I explained that my great-aunt, forty-nine-year-old Mary (Gordon) Clark, a widow, was afraid to live in her house in Greenwich, Connecticut, which I learned from a newspaper article. In 1908, she told her sister, Annie, someone had tried to break in. Annie, living in neighboring Port Chester, New York, took Mary and her young son in while renovations were done on the house to make her feel safer.
Mary wasn’t always fearful, though. Before moving in with Annie, Mary managed her sewing business well, and she made a comfortable living for herself and her son. But an incident a few months prior triggered her instability. Mary had boarded a trolley car in Greenwich, and finding no seat available, she stood. As she reached to grab the leather ceiling strap, the car lurched forward. Witnesses said she “fell heavily”—she being a “large woman”—and struck the back of her head.
After a few weeks, all the renovations had been completed. Mary and her twelve-year-old son would return to the house in Greenwich. But that afternoon, Annie found Mary in the kitchen, blood seeping onto her shirtwaist.
Mary had a deep wound in her abdomen. A knife on the table had no blood on it, but a can opener did. But the knife had to be the weapon. Had Mary wiped the knife clean? Mary made no attempt to deny or affirm her action.
Annie called Dr. Quinlan, who came to the apartment. He did what he could to dress Mary’s wound, but decided it was best to call for an ambulance to take Mary to Ladies Hospital.
Mary died five days after she stabbed herself. Her death certificate records that her self-inflicted wound became infected. But her chief cause of death was “Burns of scalp, neck and shoulders. Laceration of abdomen.” Contributing was “peritonitis (septic), self inflicted stab in abdomen. Set fire to her hair.”
I showed the death certificate to the therapist. Although ruled a suicide at the time, that isn’t exactly what happened to Mary. Historically, women tended to swallow pills or overdose on laudanum, or they slit their wrists. They didn’t stab themselves in the abdomen.
The therapist also said that a person attempting suicide wouldn’t have wiped clean the knife everyone believed was the weapon. Yet, there was blood on the vintage can opener.
The therapist suspected Mary heard voices. She was already paranoid before hitting her head on the trolley, and we don’t know if that caused brain swelling or bleeding. The injury could have exacerbated her symptoms. Perhaps more likely, Mary tried to cut out of her body her perceived intruders with the can opener. And to silence the voices in her bedeviled mind, she set her head on fire. She wasn’t trying to end her life, but her fear.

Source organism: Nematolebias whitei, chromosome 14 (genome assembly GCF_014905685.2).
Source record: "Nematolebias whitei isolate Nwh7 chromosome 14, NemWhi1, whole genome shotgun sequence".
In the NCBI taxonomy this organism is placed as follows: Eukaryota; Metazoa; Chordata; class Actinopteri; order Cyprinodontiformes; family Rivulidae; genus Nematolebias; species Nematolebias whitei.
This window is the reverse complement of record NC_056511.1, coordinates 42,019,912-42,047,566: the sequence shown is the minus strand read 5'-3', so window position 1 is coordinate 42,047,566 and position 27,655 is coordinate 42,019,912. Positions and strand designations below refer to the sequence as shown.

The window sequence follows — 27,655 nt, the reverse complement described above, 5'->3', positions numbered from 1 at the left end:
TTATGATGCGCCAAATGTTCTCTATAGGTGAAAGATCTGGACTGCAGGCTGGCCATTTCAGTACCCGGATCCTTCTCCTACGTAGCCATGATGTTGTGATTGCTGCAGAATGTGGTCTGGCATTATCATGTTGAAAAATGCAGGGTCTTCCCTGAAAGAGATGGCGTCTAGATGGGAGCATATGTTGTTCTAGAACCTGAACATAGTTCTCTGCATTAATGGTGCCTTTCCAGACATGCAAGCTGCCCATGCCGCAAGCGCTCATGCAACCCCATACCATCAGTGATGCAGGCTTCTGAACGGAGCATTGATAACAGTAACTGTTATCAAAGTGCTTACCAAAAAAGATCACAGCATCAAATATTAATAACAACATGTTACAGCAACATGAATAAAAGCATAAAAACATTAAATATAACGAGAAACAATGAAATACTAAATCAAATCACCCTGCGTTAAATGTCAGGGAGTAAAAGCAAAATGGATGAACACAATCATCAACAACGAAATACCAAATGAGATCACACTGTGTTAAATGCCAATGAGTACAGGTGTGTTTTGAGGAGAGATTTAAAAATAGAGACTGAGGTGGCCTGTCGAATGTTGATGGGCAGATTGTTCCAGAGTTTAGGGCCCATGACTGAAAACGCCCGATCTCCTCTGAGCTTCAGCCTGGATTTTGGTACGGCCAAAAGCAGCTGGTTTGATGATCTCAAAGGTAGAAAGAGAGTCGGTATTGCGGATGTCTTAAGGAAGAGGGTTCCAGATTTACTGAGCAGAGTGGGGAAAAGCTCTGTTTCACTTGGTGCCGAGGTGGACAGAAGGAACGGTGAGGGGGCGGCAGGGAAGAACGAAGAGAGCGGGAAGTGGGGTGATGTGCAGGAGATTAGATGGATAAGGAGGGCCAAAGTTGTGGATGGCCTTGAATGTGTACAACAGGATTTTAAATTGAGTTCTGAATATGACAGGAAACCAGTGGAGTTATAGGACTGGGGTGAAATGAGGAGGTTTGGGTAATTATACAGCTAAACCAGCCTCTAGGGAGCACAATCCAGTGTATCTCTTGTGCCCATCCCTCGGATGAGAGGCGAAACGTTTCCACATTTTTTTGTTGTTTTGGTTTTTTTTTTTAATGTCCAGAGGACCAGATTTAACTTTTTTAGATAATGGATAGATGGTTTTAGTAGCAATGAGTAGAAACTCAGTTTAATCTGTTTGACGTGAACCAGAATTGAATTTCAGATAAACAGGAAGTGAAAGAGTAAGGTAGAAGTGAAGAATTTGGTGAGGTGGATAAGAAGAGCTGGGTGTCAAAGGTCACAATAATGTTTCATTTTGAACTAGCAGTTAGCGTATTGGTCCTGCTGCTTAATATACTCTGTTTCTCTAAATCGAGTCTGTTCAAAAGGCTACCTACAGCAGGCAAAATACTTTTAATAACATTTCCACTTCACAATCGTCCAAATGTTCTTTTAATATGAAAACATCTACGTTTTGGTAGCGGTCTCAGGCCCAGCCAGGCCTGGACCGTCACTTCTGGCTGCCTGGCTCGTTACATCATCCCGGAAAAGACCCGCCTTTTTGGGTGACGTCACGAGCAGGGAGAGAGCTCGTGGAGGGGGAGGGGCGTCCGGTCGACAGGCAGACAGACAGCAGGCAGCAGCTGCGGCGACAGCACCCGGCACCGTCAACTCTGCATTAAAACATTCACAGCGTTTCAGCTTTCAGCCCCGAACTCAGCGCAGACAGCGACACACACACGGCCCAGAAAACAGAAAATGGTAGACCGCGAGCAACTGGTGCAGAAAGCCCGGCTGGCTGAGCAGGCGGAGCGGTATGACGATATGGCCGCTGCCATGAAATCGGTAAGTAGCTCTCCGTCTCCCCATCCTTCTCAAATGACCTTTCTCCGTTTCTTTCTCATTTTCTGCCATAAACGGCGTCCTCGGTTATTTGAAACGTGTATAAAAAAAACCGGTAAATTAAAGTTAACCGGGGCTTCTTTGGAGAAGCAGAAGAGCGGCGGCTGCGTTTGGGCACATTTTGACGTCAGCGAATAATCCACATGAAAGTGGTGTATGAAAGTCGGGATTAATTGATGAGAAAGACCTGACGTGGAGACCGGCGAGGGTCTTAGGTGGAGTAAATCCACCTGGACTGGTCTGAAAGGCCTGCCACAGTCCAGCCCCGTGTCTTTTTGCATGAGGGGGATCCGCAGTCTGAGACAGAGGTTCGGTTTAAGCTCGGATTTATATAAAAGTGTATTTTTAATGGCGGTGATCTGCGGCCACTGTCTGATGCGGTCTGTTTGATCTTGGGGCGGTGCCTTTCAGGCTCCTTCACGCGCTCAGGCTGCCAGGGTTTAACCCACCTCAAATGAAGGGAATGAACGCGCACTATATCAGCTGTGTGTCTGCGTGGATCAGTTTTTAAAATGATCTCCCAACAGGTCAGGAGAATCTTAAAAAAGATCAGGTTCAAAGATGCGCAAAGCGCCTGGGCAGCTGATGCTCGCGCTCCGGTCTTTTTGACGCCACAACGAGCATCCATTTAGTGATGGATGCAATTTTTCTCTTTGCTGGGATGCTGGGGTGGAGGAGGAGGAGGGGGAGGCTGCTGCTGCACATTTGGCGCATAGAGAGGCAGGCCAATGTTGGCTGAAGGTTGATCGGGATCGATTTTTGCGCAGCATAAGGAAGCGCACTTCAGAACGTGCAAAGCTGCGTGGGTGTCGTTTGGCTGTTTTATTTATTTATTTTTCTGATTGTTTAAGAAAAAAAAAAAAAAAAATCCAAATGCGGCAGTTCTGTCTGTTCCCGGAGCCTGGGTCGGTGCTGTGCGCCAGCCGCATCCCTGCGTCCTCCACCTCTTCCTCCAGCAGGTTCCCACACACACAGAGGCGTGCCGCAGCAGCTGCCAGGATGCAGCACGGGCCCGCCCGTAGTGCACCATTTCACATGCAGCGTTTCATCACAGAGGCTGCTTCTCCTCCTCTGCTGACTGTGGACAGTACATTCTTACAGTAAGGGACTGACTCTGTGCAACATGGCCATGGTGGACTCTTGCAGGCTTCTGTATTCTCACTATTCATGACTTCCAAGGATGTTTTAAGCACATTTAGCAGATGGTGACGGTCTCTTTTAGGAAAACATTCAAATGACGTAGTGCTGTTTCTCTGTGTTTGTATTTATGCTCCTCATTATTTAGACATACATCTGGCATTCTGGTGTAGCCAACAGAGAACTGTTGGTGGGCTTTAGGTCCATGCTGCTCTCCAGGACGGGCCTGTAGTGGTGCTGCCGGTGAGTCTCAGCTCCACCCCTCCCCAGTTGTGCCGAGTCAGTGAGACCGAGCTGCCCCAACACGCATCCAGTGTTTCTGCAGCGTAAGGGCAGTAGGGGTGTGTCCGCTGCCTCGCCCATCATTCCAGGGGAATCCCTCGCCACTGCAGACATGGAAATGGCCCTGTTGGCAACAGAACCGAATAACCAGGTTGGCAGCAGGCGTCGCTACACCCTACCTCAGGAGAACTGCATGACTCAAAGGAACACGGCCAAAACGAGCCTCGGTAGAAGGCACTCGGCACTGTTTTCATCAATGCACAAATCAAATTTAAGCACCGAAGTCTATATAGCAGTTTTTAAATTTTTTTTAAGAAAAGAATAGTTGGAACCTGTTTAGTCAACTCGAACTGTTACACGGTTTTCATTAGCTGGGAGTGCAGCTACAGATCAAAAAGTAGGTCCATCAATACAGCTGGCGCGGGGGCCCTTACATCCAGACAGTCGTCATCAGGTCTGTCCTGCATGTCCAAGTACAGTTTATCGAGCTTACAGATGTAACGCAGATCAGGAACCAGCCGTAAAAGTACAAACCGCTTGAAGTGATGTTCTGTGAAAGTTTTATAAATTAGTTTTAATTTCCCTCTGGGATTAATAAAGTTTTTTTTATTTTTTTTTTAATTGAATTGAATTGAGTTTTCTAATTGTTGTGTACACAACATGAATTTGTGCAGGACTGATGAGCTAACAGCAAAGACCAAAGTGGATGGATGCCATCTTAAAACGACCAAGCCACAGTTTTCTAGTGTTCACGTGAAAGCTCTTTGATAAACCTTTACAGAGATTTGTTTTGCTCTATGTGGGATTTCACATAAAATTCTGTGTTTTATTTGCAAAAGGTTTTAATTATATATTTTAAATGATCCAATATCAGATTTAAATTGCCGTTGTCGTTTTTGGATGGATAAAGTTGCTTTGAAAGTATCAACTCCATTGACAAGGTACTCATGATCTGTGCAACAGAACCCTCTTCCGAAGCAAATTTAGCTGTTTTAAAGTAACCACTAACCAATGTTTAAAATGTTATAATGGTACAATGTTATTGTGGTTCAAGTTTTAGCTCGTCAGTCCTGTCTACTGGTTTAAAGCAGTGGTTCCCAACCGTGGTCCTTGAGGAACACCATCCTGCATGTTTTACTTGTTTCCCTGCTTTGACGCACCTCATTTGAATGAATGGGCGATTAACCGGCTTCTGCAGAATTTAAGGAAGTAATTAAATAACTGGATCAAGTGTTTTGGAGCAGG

By putting Mary’s condition into modern-day light, I was able to remove the stigma of suicide about the aunt no one ever talked about. I was also able to give her illness a probable diagnosis, something that wasn’t likely to happen in 1908.
While we don’t want to take ancestors out of their historical context, we do want to portray them with sensitivity and without judgment as human and sympathetic individuals. So no matter what the unspoken skeleton is in your family history—and I have many in mine—in most situations, you can handle it with care and empathy by researching the context of the times and shedding new light on their circumstances.
Sharon DeBartolo Carmack is a thirty-plus-year veteran Certified Genealogist® with an MFA in Creative Nonfiction Writing. She is Brevity’s copy editor, and the author of twenty-five books in addition to If We Can Winter This, including You Can Write Your Family History, Tell It Short: A Guide to Writing Your Family History in Brief, the biography In Search of Maria B. Hayden: The American Medium Who Brought Spiritualism to the U.K., and her forthcoming memoir, Midlife Medium: A Genealogist’s Quest to Converse with the Dead (Koehler Books, June 2022). Visit her websites, www.TheGenealogyMedium.com or www.SharonCarmack.com.
January 18, 2022 § 3 Comments
We had to chip away at the ice to make it happen, but our newest issue is live, featuring exceptional flash essays from Beth Kephart, Kerry Neville, Aracelis González Asendorf, B.J. Hollars, Grace Bauer, Sarah M. Wells, Keema Waterfield, Caitlin Scarano, Deb Werrlein, Troy Pancake, Hannah Grieco, and Nels P. Highberg.
Also, three useful and brilliant craft essays: Sonja Livingston reflects on trauma and the writing of actress Meg Tilly, Emilio Williams offers “Queering the Fragment,” and Lesh Karan reviews the importance of form in writing lyric essay.
Thanks to our writers, and to those who have generously donated to make it possible
November 22, 2021 § 3 Comments
By Ashley Espinoza